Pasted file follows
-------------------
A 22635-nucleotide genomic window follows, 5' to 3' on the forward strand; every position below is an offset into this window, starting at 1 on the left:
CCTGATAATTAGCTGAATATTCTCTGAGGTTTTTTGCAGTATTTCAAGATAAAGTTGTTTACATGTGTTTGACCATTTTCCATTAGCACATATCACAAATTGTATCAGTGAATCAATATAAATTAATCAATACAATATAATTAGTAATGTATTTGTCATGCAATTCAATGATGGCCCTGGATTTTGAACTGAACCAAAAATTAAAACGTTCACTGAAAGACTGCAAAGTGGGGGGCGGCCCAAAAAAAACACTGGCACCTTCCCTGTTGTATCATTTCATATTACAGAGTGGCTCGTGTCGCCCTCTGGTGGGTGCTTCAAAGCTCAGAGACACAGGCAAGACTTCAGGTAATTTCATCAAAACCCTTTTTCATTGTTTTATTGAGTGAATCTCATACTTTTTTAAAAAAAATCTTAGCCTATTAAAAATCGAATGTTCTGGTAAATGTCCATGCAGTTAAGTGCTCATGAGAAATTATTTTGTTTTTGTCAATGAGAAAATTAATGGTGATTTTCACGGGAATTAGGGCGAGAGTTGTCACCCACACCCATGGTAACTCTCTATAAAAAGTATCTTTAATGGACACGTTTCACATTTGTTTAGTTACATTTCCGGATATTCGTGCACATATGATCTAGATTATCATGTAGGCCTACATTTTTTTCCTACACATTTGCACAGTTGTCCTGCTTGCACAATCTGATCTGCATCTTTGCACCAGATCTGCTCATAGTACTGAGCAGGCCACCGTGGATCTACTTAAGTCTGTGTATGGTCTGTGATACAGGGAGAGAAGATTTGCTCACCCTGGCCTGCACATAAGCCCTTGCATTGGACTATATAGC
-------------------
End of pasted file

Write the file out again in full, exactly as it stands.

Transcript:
A 22635-nucleotide genomic window follows, 5' to 3' on the forward strand; every position below is an offset into this window, starting at 1 on the left:
CCTGATAATTAGCTGAATATTCTCTGAGGTTTTTTGCAGTATTTCAAGATAAAGTTGTTTACATGTGTTTGACCATTTTCCATTAGCACATATCACAAATTGTATCAGTGAATCAATATAAATTAATCAATACAATATAATTAGTAATGTATTTGTCATGCAATTCAATGATGGCCCTGGATTTTGAACTGAACCAAAAATTAAAACGTTCACTGAAAGACTGCAAAGTGGGGGGCGGCCCAAAAAAAACACTGGCACCTTCCCTGTTGTATCATTTCATATTACAGAGTGGCTCGTGTCGCCCTCTGGTGGGTGCTTCAAAGCTCAGAGACACAGGCAAGACTTCAGGTAATTTCATCAAAACCCTTTTTCATTGTTTTATTGAGTGAATCTCATACTTTTTTAAAAAAAATCTTAGCCTATTAAAAATCGAATGTTCTGGTAAATGTCCATGCAGTTAAGTGCTCATGAGAAATTATTTTGTTTTTGTCAATGAGAAAATTAATGGTGATTTTCACGGGAATTAGGGCGAGAGTTGTCACCCACACCCATGGTAACTCTCTATAAAAAGTATCTTTAATGGACACGTTTCACATTTGTTTAGTTACATTTCCGGATATTCGTGCACATATGATCTAGATTATCATGTAGGCCTACATTTTTTTCCTACACATTTGCACAGTTGTCCTGCTTGCACAATCTGATCTGCATCTTTGCACCAGATCTGCTCATAGTACTGAGCAGGCCACCGTGGATCTACTTAAGTCTGTGTATGGTCTGTGATACAGGGAGAGAAGATTTGCTCACCCTGGCCTGCACATAAGCCCTTGCATTGGACTATATAGC